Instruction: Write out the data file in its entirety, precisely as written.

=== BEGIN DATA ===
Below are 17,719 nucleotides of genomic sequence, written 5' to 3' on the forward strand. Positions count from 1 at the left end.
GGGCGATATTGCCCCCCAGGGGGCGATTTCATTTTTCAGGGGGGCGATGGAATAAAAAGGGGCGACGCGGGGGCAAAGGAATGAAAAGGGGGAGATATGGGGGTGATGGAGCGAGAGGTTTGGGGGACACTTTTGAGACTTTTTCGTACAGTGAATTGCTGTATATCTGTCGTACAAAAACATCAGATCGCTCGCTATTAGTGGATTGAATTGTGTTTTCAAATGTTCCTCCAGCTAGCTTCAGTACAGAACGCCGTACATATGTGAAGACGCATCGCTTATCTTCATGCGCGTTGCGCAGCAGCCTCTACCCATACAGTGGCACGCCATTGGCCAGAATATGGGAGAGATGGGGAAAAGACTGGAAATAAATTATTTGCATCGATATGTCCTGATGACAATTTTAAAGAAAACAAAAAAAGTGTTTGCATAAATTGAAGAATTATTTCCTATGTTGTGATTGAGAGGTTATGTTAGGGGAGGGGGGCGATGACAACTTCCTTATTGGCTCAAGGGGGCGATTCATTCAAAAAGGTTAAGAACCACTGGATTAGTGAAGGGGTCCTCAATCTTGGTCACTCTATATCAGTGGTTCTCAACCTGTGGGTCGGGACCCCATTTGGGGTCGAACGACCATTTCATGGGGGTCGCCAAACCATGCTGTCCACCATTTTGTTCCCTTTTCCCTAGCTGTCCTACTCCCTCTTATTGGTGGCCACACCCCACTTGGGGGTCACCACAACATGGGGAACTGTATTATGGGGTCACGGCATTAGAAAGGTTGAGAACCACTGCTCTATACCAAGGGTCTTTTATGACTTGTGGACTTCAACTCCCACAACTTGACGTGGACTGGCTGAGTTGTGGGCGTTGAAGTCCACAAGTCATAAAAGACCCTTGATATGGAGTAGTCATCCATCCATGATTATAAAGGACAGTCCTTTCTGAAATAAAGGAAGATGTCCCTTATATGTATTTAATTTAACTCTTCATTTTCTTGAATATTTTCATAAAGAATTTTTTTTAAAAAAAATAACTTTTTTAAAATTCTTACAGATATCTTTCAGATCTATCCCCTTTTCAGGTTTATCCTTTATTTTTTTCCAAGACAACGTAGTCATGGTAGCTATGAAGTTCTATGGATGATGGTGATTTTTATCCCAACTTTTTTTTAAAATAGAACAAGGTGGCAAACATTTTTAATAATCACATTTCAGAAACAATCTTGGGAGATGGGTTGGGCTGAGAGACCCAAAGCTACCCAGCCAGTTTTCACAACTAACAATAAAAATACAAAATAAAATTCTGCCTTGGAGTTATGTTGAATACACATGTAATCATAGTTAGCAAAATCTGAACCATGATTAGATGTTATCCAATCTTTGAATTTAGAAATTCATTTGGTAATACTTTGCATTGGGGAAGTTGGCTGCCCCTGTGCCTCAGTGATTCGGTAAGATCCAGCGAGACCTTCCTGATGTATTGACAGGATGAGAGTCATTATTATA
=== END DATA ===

Below are 17,719 nucleotides of genomic sequence, written 5' to 3' on the forward strand. Positions count from 1 at the left end.
GGGCGATATTGCCCCCCAGGGGGCGATTTCATTTTTCAGGGGGGCGATGGAATAAAAAGGGGCGACGCGGGGGCAAAGGAATGAAAAGGGGGAGATATGGGGGTGATGGAGCGAGAGGTTTGGGGGACACTTTTGAGACTTTTTCGTACAGTGAATTGCTGTATATCTGTCGTACAAAAACATCAGATCGCTCGCTATTAGTGGATTGAATTGTGTTTTCAAATGTTCCTCCAGCTAGCTTCAGTACAGAACGCCGTACATATGTGAAGACGCATCGCTTATCTTCATGCGCGTTGCGCAGCAGCCTCTACCCATACAGTGGCACGCCATTGGCCAGAATATGGGAGAGATGGGGAAAAGACTGGAAATAAATTATTTGCATCGATATGTCCTGATGACAATTTTAAAGAAAACAAAAAAAGTGTTTGCATAAATTGAAGAATTATTTCCTATGTTGTGATTGAGAGGTTATGTTAGGGGAGGGGGGCGATGACAACTTCCTTATTGGCTCAAGGGGGCGATTCATTCAAAAAGGTTAAGAACCACTGGATTAGTGAAGGGGTCCTCAATCTTGGTCACTCTATATCAGTGGTTCTCAACCTGTGGGTCGGGACCCCATTTGGGGTCGAACGACCATTTCATGGGGGTCGCCAAACCATGCTGTCCACCATTTTGTTCCCTTTTCCCTAGCTGTCCTACTCCCTCTTATTGGTGGCCACACCCCACTTGGGGGTCACCACAACATGGGGAACTGTATTATGGGGTCACGGCATTAGAAAGGTTGAGAACCACTGCTCTATACCAAGGGTCTTTTATGACTTGTGGACTTCAACTCCCACAACTTGACGTGGACTGGCTGAGTTGTGGGCGTTGAAGTCCACAAGTCATAAAAGACCCTTGATATGGAGTAGTCATCCATCCATGATTATAAAGGACAGTCCTTTCTGAAATAAAGGAAGATGTCCCTTATATGTATTTAATTTAACTCTTCATTTTCTTGAATATTTTCATAAAGAATTTTTTTTAAAAAAAATAACTTTTTTAAAATTCTTACAGATATCTTTCAGATCTATCCCCTTTTCAGGTTTATCCTTTATTTTTTTCCAAGACAACGTAGTCATGGTAGCTATGAAGTTCTATGGATGATGGTGATTTTTATCCCAACTTTTTTTTAAAATAGAACAAGGTGGCAAACATTTTTAATAATCACATTTCAGAAACAATCTTGGGAGATGGGTTGGGCTGAGAGACCCAAAGCTACCCAGCCAGTTTTCACAACTAACAATAAAAATACAAAATAAAATTCTGCCTTGGAGTTATGTTGAATACACATGTAATCATAGTTAGCAAAATCTGAACCATGATTAGATGTTATCCAATCTTTGAATTTAGAAATTCATTTGGTAATACTTTGCATTGGGGAAGTTGGCTGCCCCTGTGCCTCAGTGATTCGGTAAGATCCAGCGAGACCTTCCTGATGTATTGACAGGATGAGAGTCATTATTATA